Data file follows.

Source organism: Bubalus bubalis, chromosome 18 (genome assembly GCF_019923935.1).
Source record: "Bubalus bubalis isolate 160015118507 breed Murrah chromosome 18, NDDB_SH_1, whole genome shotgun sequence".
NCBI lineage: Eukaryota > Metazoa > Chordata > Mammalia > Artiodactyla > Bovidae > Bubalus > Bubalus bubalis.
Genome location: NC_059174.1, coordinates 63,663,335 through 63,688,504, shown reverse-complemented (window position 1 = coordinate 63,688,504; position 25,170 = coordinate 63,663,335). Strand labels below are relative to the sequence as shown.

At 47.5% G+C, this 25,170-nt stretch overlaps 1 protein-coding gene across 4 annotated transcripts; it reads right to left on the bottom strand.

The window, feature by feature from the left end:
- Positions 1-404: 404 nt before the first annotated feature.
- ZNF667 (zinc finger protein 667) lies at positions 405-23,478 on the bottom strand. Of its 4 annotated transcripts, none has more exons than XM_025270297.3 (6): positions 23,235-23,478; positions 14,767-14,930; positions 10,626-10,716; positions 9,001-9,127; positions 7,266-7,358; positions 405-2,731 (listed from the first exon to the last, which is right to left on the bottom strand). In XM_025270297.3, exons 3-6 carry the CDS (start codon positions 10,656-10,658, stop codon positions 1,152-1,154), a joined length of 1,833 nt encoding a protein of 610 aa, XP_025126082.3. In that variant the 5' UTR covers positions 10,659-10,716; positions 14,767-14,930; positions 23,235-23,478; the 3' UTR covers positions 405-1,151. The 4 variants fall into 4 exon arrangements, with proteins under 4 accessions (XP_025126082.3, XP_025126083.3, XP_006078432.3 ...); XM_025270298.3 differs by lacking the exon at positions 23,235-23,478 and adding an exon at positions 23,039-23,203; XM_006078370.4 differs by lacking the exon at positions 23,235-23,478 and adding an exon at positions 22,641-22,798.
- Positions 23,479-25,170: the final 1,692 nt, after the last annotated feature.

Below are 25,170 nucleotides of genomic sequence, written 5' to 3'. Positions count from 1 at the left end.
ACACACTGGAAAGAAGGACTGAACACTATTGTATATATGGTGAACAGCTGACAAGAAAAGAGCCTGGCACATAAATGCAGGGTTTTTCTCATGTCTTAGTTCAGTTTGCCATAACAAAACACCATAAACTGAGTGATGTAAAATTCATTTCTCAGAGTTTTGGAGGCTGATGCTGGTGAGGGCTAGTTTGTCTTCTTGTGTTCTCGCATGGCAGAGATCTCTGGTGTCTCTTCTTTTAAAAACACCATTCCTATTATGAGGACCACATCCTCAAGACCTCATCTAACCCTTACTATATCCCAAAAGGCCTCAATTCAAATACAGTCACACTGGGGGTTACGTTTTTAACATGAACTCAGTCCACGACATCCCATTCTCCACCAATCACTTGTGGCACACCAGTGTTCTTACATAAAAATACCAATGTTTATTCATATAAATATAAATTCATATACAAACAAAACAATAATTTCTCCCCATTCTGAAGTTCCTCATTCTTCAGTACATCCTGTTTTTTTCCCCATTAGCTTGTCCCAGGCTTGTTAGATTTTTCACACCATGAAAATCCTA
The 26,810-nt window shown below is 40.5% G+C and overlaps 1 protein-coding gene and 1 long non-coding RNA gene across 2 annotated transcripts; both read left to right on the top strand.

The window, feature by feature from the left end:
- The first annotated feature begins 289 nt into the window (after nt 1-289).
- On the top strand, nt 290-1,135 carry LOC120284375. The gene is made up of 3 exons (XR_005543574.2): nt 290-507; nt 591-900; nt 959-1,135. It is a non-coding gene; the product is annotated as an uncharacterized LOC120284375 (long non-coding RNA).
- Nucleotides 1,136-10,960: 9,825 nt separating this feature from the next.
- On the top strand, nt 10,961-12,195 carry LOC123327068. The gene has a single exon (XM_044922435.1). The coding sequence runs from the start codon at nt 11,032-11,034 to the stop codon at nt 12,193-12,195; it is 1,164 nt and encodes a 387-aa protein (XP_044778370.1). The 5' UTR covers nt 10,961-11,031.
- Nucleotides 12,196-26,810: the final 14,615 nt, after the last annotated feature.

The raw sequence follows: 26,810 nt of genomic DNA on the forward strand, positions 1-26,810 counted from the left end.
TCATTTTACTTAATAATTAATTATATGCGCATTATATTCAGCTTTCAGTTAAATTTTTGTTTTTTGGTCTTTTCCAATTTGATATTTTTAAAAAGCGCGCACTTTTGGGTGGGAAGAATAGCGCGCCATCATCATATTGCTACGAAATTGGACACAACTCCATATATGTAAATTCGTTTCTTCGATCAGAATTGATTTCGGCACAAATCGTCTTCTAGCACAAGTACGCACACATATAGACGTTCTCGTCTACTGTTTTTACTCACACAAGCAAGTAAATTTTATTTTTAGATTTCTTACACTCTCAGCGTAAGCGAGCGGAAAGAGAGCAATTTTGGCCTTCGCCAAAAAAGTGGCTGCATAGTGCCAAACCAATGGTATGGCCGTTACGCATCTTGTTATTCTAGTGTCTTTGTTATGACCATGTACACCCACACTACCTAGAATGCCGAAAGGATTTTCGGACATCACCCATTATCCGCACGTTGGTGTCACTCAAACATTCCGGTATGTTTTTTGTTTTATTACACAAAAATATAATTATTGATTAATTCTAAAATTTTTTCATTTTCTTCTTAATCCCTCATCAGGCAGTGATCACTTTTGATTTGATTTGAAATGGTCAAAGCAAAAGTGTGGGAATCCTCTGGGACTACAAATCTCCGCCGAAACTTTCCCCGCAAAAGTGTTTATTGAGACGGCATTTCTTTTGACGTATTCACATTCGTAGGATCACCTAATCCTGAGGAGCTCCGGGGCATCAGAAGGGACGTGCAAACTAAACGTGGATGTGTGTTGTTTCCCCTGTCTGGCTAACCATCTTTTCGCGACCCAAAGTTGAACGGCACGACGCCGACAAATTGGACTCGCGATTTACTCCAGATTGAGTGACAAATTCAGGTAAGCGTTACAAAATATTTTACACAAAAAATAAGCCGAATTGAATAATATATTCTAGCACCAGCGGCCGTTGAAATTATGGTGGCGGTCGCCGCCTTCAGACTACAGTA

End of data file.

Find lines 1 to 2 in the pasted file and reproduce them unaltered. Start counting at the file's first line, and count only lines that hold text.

Source organism: Bubalus bubalis, chromosome 18 (genome assembly GCF_019923935.1).
Source record: "Bubalus bubalis isolate 160015118507 breed Murrah chromosome 18, NDDB_SH_1, whole genome shotgun sequence".